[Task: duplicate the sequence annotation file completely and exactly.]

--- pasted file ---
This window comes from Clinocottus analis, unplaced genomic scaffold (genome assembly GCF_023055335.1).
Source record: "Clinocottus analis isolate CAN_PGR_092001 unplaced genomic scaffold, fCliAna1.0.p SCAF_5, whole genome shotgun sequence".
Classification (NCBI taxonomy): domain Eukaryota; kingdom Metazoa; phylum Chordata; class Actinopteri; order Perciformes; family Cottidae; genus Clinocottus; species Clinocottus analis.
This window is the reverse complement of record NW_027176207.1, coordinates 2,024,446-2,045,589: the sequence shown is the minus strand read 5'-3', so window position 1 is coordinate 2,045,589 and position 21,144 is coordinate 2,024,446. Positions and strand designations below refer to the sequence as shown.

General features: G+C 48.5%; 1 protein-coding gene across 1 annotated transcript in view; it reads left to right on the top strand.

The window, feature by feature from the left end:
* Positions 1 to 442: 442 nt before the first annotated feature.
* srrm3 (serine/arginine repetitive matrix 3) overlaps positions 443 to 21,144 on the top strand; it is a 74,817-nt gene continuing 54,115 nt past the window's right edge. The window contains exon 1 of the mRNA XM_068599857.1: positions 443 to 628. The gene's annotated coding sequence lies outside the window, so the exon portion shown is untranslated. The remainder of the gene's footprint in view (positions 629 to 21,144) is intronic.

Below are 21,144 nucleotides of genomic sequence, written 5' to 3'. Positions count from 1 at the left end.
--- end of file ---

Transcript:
This window comes from Clinocottus analis, unplaced genomic scaffold (genome assembly GCF_023055335.1).
Source record: "Clinocottus analis isolate CAN_PGR_092001 unplaced genomic scaffold, fCliAna1.0.p SCAF_5, whole genome shotgun sequence".
Classification (NCBI taxonomy): domain Eukaryota; kingdom Metazoa; phylum Chordata; class Actinopteri; order Perciformes; family Cottidae; genus Clinocottus; species Clinocottus analis.
This window is the reverse complement of record NW_027176207.1, coordinates 2,024,446-2,045,589: the sequence shown is the minus strand read 5'-3', so window position 1 is coordinate 2,045,589 and position 21,144 is coordinate 2,024,446. Positions and strand designations below refer to the sequence as shown.

General features: G+C 48.5%; 1 protein-coding gene across 1 annotated transcript in view; it reads left to right on the top strand.

The window, feature by feature from the left end:
* Positions 1 to 442: 442 nt before the first annotated feature.
* srrm3 (serine/arginine repetitive matrix 3) overlaps positions 443 to 21,144 on the top strand; it is a 74,817-nt gene continuing 54,115 nt past the window's right edge. The window contains exon 1 of the mRNA XM_068599857.1: positions 443 to 628. The gene's annotated coding sequence lies outside the window, so the exon portion shown is untranslated. The remainder of the gene's footprint in view (positions 629 to 21,144) is intronic.

Below are 21,144 nucleotides of genomic sequence, written 5' to 3'. Positions count from 1 at the left end.